I really wanted to write to you about the cabbage and the whole brassica family but my husband said that cabbage doesn’t go very well with the Holiday spirit. So sweet potato it is!

Sweet potatoes are native to America and related to neither potatoes nor yams, even though they are sometimes called yams. These three tubers come from three different plant families. Sweet potatoes can’t tolerate frost but if properly cured and stored they will last thirteen months. So they are in season all year around! By the way, speaking of storage, you don’t want to keep them in the fridge because cold temperature injures the roots. The best condition for storage is 55-65F.

How can you tell a sweet potato from a yam?

Chances are you never ate a true yam if you’re in North America. Yams are native to Africa and have blackish to brown skin and white, purple or reddish flesh. They can be found in specialty markets but are not usually carried by chain grocery stores.

There are many varieties of sweet potatoes and their skin color ranges from purple and red, to orange, yellow, and white. The flesh can be orange, yellow or white.

The two major types of sweet potatoes sold in the US are:

• Soft with brown-orange skin and deep orange flesh – commonly (and mistakenly) called Yams
• Firm with golden skin and lighter flesh – commonly called Sweet Potatoes

Sweet potatoes are nutritious, but…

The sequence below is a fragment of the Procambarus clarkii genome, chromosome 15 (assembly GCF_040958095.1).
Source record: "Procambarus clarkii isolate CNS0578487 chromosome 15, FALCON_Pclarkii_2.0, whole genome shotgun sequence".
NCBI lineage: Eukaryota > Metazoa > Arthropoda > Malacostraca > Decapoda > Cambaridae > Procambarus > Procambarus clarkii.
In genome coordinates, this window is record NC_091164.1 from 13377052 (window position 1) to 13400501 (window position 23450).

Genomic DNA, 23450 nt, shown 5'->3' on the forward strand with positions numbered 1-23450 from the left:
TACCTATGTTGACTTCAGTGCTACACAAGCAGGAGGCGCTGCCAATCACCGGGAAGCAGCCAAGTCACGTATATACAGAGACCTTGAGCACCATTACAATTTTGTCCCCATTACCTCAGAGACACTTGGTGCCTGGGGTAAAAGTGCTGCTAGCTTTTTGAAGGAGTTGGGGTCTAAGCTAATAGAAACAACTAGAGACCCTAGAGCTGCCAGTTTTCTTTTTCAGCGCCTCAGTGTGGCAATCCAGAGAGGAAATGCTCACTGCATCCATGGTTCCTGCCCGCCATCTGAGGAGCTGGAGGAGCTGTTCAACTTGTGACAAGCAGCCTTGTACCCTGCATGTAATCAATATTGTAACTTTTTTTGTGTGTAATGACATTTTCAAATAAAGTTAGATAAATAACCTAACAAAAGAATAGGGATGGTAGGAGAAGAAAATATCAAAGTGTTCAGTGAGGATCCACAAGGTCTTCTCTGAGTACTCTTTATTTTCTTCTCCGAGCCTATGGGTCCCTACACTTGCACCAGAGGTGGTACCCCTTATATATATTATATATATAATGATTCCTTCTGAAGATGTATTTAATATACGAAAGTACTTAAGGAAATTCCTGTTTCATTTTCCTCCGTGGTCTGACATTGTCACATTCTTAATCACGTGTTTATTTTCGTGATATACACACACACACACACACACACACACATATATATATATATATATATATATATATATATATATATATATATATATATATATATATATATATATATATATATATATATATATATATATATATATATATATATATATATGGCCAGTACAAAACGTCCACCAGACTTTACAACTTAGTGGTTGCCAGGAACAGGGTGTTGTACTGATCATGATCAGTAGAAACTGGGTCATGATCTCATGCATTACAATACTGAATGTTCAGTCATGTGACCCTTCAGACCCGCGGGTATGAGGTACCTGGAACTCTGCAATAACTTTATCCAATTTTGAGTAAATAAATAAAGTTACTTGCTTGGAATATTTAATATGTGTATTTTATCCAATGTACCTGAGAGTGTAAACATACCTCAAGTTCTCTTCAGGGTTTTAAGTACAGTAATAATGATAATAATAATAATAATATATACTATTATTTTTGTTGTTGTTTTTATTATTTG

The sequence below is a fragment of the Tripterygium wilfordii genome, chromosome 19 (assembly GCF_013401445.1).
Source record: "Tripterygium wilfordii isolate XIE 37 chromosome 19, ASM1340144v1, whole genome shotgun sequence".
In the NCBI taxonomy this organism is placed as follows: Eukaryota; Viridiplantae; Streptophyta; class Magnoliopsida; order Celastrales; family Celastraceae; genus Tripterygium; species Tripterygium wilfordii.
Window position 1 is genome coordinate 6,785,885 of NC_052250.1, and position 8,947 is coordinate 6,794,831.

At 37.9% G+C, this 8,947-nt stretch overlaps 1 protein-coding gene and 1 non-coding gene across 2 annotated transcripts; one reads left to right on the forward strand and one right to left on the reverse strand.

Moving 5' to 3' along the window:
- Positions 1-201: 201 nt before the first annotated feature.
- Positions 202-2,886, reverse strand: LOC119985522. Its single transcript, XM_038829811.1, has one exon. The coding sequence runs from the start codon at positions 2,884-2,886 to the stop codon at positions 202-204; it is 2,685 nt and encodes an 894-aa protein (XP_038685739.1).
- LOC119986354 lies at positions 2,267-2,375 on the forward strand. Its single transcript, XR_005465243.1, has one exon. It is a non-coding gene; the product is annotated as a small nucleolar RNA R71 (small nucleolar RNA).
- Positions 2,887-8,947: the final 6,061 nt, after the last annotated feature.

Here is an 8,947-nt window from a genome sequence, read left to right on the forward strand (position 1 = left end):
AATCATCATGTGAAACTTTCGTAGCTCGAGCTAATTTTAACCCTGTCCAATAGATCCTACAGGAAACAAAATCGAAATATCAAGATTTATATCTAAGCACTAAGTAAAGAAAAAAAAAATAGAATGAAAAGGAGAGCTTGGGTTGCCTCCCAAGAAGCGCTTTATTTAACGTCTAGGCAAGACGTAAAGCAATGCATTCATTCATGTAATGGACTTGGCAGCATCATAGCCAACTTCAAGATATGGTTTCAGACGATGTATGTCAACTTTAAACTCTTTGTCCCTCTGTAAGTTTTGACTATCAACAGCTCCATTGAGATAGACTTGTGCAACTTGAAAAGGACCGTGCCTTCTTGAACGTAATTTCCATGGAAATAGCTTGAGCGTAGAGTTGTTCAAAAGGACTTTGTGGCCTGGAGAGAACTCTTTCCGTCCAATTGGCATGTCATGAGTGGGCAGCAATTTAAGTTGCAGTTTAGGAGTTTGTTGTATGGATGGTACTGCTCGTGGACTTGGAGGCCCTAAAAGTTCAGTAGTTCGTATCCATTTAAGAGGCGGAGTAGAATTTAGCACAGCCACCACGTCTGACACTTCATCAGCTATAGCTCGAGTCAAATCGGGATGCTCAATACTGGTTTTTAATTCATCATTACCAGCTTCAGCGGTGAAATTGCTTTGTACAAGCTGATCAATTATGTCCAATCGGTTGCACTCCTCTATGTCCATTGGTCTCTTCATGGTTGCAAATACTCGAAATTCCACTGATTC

Like other tubers, sweet potatoes are pretty starchy, with high natural sugar content. The glycemic index of a sweet potato will depend on how you cook it. If you boil it, the GI is only 46, roasting will increase the glycemic index up to 86 and baking brings the index all the way to 94. Pretty incredible, isn’t it? Regardless of how you cook them, sweet potatoes remain a very starchy vegetable and should be avoided by people with blood sugar issues.

Nevertheless, sweet potatoes contain generous amounts of vitamin C and carotenes and both of these are important antioxidants. They are an excellent source of beta-carotenes that can be converted into vitamin A, vitamin B6, manganese, potassium, and magnesium.

What we can do with sweet potatoes
Baked, boiled and mashed, or roasted sweet potatoes are often seen on the menu during the Holiday season.

I have a soup recipe that calls for sweet potatoes that I’d like to share with you – Sweet and Calming Fall Soup.

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